Wally Olins, a tribute

Yesterday I shared a lively interview with Michael Wolff only to discover a few hours after I posted it that Wally Olins, the other half of legendary Wolff Ollins, had died. Creative Review has a lovely tribute.

Wally Olins, co-founder of Wolff Olins and chairman of Saffron Brand Consultants, has died aged 83. CR editor Patrick Burgoyne pays tribute

The Financial Times once described Wally Olins as "the world's leading practitioner of branding and identity" and it's hard to disagree with that assessment. Certainly Wally didn't as, in typical style, he placed it in a prominent position on his website.

 

Earlier this year Michael Wolff and Wally Olins were reunited at the Kyoorius Designyatra in India, which was chaired by Creative Review's editor Patrick Burgoyne. In this first video, Pat asks the influential pair what drove them mad about the other.

What does, "it's too expensive," mean?

Seth Godin on the value, cost and affordability of your product:

Often, it actually means, "it's not worth it." This is a totally different analysis, of course. Lots of things aren't worth it, at least to you, right now. I think it's safe to assume that when you hear a potential customer say, "it's too expensive," what you're really hearing is something quite specific. A $400 bottle of water is too expensive to just about everyone, even to people with more than $500 in the bank. They have the cash, but they sure don't want to spend it, not on something they think is worth less than it costs.

Not everyone will value your offering the same, so if you wait for no one to say, "it's too expensive" before you go to market, you will never go to market. The challenge isn't in pleasing everyone, it's in finding the few who see the value (and thus the bargain) in what's on offer.

 

Creating a Culture of Quality

Ashwin Srinivasan, managing director, and Bryan Kurey, senior director at CEB, share the results of a study on quality and working with a bias towards it in Harvard Business Review:

For two years CEB has conducted research exploring how companies can create a culture in which employees “live” quality in all their actions—where they are passionate about quality as a personal value rather than simply obeying an edict from on high. We define a “true culture of quality” as an environment in which employees not only follow quality guidelines but also consistently see others taking quality-focused actions, hear others talking about quality, and feel quality all around them.

We interviewed the quality function leaders at more than 60 multinational corporations, conducted an extensive review of academic and practitioner research, and surveyed more than 850 employees in a range of functions and industries and at all levels of seniority. Some of what we learned surprised us. Most notably, many of the traditional strategies used to increase quality—monetary incentives, training, and sharing of best practices, for instance—have little effect. Instead, we found, companies that take a grassroots, peer-driven approach develop a culture of quality, resulting in employees who make fewer mistakes—and the companies spend far less time and money correcting mistakes.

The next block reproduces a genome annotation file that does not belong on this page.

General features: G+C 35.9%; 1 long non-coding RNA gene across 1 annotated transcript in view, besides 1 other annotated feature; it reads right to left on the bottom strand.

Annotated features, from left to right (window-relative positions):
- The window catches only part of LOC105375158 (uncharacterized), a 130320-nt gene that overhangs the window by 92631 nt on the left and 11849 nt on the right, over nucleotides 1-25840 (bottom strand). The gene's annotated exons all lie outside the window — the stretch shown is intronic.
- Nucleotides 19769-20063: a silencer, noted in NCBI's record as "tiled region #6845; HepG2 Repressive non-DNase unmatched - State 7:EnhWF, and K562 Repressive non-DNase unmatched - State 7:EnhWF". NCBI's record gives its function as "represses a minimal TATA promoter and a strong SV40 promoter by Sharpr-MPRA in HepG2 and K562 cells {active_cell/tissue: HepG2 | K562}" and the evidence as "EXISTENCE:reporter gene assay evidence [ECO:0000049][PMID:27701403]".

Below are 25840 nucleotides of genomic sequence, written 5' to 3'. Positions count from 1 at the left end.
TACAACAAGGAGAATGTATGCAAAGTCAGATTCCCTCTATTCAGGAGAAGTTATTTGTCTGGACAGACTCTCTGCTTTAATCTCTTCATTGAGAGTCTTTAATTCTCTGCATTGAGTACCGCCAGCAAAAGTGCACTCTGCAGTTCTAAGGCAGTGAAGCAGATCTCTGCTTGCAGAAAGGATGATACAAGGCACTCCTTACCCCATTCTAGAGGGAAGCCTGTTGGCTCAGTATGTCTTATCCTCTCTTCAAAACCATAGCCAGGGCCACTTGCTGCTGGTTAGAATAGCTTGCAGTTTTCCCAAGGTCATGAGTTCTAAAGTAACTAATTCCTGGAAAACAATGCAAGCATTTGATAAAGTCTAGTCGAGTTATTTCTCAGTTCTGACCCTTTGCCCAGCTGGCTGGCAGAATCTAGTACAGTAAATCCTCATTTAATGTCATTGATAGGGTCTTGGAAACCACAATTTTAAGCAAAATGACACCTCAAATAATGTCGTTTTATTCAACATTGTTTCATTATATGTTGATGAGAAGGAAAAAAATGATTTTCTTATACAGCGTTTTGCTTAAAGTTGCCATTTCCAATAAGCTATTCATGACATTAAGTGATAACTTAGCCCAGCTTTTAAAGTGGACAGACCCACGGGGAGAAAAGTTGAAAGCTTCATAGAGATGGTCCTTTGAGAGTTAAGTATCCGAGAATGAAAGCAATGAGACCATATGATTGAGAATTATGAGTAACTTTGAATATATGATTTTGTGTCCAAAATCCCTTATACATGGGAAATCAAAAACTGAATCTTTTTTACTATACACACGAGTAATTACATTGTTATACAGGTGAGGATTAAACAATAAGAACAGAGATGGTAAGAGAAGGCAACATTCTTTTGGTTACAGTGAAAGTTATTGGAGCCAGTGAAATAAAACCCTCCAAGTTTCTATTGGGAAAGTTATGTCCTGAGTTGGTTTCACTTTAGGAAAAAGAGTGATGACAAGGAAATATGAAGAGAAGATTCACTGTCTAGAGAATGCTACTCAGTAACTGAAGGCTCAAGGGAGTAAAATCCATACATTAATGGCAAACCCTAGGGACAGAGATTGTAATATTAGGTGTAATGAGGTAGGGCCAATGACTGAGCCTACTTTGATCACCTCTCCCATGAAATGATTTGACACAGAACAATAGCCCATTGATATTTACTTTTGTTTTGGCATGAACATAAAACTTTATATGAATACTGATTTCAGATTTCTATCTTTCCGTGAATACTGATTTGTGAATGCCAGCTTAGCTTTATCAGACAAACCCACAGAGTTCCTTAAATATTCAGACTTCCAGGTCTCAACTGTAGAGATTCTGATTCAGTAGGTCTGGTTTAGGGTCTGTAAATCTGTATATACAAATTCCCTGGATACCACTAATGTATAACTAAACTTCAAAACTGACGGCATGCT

The whole article reminds me of something Luke Sullivan shared several years ago on his blog concerning making things with subliminal quality built-in


Parsing Is Such Sweet Sorrow: Shakespeare through the lens of statistics

Nate Silver re-launches a vastly expanded FiveThirtyEight and amongst the new content we find a gloriously nerdy essay by Emma Pierson that begins with: 

More than 400 years after Shakespeare wrote it, we can now say that “Romeo and Juliet” has the wrong name. Perhaps the play should be called “Juliet and Her Nurse,” which isn’t nearly as sexy, or “Romeo and Benvolio,” which has a whole different connotation.
I discovered this by writing a computer program to count how many lines each pair of characters in “Romeo and Juliet” spoke to each other, with the expectation that the lovers in the greatest love story of all time would speak more than any other pair. I wanted Romeo and Juliet to end up together — if they couldn’t in the play, at least they could in my analysis — but the math paid no heed to my desires. Juliet speaks more to her nurse than she does to Romeo; Romeo speaks more to Benvolio than he does to Juliet. Romeo gets a larger share of attention from his friends (Benvolio and Mercutio) and even his enemies (Tybalt) than he does from Juliet; Juliet gets a larger share of attention from her nurse and her mother than she does from Romeo. The two appear together in only five scenes out of 25. We all knew that this wasn’t a play predicated on deep interactions between the two protagonists, but still.

From there she goes on to explore all of Shakespeare's lovers and how much, or how little they talked to each other, making an interactive visualisation that brings new perspective to the plays (for example, see how in the comedies there are separate relationships that draw our attention whereas the tragedies have the lovers front and center.)